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One topic that has been, and continues to be, rather contentious is that of refugees, so here’s a film that should receive plaudits purely for tackling the subject. Not only that, but Limbo manages to do so in an extremely subtle and humorous manner.
If the title of this review sounds akin to a crossword clue, then that’s pretty apt because our hero, Omar (Amir El-Masry), is a Syrian asylum seeker who finds that trying to get a foothold in a strange land can get pretty complicated.
And that strange land happens to be a quiet, remote Scottish island, where he and his fellow seekers soon attract attention, for both right and wrong reasons. Whilst the setting is fictional, filming actually took place on the islands of North and South Uist, in the Outer Hebrides, with some genuine refugees as extras.
Evidently then, writer and director Ben Sharrock was aiming for as much realism as he could get, which comes in extremely handy as the movie feels like it has a point to prove – that refugee life is one tough gig – and it does so with bundles of conviction, but without ever taking itself too seriously. It’s another splendid effort from Sharrock, whose first feature, Picadero, won the 2016 Michael Powell Award for Best British Feature Film at the Edinburgh International Film Festival. Limbo itself was recently nominated for two BAFTAs, one of which was in the Best Film category.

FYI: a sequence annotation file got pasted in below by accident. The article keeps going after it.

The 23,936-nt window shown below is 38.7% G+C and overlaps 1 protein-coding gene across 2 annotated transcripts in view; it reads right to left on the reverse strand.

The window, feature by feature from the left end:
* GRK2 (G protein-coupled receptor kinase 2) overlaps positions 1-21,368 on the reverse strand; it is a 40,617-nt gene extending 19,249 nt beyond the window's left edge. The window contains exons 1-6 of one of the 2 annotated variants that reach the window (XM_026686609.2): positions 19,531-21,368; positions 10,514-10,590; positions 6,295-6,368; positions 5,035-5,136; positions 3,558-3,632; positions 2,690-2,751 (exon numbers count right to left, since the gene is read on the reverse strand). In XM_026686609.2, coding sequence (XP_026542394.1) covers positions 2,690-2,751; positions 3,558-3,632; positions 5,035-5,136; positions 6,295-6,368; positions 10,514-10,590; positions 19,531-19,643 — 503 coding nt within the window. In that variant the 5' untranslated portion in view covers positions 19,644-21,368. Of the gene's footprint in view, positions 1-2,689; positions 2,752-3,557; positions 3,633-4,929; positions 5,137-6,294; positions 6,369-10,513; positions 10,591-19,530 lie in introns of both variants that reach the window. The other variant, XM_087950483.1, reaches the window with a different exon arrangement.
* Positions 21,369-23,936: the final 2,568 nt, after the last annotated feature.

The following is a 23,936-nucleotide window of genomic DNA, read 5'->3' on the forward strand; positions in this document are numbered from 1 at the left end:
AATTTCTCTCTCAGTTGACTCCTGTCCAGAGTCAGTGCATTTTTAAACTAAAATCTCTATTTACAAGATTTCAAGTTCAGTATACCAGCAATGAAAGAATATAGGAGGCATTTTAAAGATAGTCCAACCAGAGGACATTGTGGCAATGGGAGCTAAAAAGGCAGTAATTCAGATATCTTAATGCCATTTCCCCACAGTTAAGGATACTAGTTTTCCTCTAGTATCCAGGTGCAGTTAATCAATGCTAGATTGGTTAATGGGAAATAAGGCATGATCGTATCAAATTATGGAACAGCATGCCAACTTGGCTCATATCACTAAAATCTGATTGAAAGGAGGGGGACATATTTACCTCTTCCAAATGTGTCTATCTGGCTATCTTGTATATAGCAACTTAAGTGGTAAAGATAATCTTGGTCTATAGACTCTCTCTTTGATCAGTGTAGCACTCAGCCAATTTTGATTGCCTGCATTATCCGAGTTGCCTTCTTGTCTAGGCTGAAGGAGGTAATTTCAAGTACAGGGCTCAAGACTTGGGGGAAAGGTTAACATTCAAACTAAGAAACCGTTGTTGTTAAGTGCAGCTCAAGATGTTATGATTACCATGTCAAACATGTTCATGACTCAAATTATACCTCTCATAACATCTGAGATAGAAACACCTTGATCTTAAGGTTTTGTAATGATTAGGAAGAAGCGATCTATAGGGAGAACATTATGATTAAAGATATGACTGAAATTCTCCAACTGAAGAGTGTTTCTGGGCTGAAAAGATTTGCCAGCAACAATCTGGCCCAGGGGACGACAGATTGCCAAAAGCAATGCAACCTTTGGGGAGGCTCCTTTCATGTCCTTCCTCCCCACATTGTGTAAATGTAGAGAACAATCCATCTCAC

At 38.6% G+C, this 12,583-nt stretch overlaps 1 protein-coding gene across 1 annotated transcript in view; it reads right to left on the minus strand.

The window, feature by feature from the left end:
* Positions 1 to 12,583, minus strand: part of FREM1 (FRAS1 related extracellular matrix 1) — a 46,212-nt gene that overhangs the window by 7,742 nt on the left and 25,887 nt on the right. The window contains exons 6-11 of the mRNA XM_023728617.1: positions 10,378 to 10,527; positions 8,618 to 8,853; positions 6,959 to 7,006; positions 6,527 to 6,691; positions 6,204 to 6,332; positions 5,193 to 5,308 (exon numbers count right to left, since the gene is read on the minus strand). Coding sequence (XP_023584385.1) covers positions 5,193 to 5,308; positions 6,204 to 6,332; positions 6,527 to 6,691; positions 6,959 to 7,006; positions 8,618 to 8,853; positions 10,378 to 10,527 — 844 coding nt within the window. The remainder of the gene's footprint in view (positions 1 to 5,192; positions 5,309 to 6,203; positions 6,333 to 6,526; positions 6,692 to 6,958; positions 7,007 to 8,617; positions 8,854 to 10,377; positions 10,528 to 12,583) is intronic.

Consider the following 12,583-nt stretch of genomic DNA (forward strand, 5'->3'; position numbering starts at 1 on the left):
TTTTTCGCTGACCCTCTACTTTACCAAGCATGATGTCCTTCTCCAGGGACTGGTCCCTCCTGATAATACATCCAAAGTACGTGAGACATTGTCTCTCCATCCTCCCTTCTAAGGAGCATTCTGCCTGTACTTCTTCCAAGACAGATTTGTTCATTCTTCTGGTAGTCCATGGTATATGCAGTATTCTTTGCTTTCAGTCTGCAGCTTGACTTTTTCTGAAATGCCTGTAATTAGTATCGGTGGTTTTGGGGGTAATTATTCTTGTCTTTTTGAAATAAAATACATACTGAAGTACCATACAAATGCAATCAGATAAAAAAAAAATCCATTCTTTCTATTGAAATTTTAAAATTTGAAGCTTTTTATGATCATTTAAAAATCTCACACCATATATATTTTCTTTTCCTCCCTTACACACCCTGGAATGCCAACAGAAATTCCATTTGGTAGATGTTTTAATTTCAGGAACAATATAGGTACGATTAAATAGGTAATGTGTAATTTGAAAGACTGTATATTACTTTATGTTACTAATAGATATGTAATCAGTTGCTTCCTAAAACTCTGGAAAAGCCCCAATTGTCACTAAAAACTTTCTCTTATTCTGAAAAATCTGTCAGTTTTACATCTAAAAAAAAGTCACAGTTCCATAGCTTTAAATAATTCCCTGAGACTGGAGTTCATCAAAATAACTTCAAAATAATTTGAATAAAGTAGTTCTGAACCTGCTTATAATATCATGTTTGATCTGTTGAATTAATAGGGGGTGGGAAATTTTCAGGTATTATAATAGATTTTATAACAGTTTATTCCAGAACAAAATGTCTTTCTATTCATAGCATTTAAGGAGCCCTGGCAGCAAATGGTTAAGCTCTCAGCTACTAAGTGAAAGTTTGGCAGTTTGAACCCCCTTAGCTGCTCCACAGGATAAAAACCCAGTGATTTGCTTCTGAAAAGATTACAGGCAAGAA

For much of the 100-minute runtime, we see Omar walking around the island carrying his oud. So what’s one of those when it’s at home? None other than a lute-like stringed instrument of Middle-Eastern origin – so there you go. The oud becomes almost representative of Omar’s journey, which is this movie to a tee as symbolism is a theme that runs throughout the piece. These metaphors appear frequently enough to make the point, but not too often that they clutter the landscape.
The dialogue is wonderfully written. “Sparing but sparkling” would be a good way to sum it up, as it’s kept to a minimum, but when it does crop up it can be heartfelt, humorous, or a bit of both. It’s a little puzzling to begin with, but you soon realise it’s part of the film’s unique off-the-wall charm and all part of the plan to wrap you around its little finger.
It certainly manages to do that. Limbo is now on general release in the UK.
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